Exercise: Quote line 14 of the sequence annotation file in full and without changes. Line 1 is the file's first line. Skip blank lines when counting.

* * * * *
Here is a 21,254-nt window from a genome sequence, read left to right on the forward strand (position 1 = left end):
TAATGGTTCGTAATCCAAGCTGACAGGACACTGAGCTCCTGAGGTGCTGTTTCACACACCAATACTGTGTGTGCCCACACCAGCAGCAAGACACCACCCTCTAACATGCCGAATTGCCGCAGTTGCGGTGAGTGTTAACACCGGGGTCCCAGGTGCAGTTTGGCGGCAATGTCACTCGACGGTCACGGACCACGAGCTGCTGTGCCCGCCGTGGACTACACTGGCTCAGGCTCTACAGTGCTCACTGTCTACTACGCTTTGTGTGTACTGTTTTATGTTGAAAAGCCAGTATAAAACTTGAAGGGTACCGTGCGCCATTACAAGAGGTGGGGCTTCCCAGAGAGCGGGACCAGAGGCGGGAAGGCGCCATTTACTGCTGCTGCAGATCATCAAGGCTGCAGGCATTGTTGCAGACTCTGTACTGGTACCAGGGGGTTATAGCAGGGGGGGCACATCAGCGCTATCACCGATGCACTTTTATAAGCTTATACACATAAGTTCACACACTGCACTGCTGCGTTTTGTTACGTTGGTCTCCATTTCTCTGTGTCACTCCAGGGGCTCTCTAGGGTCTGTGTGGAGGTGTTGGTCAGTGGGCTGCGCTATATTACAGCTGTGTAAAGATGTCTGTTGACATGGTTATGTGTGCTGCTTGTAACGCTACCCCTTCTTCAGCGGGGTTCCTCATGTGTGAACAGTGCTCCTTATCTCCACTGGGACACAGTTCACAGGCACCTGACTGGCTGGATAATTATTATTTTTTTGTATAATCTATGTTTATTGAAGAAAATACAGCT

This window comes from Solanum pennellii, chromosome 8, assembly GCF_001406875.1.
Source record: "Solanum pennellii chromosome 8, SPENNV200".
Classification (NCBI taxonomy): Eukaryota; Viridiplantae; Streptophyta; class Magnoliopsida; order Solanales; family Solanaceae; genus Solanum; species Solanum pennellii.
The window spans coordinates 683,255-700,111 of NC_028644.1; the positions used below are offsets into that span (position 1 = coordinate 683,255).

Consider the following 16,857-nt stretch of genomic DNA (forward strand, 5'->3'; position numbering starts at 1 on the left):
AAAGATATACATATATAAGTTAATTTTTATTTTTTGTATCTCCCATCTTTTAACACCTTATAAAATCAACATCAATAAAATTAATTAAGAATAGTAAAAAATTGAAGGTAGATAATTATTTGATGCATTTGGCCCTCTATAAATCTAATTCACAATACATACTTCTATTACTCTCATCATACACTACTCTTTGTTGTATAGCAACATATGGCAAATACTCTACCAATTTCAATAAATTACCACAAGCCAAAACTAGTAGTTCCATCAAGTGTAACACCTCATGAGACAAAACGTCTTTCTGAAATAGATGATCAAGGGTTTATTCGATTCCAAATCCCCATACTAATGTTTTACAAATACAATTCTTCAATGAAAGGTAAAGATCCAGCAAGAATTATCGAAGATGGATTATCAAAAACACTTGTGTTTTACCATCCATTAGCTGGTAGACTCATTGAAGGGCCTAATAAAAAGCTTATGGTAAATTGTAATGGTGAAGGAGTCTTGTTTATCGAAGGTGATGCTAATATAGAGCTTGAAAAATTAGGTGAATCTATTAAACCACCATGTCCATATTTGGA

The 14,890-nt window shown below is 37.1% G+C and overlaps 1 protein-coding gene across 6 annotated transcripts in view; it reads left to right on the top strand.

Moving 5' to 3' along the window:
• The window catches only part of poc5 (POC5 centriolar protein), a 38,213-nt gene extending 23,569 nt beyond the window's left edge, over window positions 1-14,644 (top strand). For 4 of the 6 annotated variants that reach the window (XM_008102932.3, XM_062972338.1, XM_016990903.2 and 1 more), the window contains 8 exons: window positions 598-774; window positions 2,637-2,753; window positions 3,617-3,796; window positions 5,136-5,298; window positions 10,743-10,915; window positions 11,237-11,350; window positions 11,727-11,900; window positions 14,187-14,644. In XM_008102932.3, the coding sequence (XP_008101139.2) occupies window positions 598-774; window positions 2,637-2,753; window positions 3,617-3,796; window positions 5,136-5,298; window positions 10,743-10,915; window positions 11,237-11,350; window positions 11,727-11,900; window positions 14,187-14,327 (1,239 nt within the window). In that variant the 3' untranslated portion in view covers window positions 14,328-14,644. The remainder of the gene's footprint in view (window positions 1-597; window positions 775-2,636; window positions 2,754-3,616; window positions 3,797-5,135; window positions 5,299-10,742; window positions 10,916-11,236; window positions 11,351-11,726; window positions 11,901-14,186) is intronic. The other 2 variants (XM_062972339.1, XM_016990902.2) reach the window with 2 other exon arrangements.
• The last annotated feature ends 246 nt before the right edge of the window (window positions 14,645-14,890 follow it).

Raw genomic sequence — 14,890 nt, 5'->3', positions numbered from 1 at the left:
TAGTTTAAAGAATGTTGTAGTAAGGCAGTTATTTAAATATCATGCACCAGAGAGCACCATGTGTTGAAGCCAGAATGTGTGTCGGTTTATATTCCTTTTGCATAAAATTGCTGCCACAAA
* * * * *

TAGTTTAAAGAATGTTGTAGTAAGGCAGTTATTTAAATATCATGCACCAGAGAGCACCATGTGTTGAAGCCAGAATGTGTGTCGGTTTATATTCCTTTTGCATAAAATTGCTGCCACAAA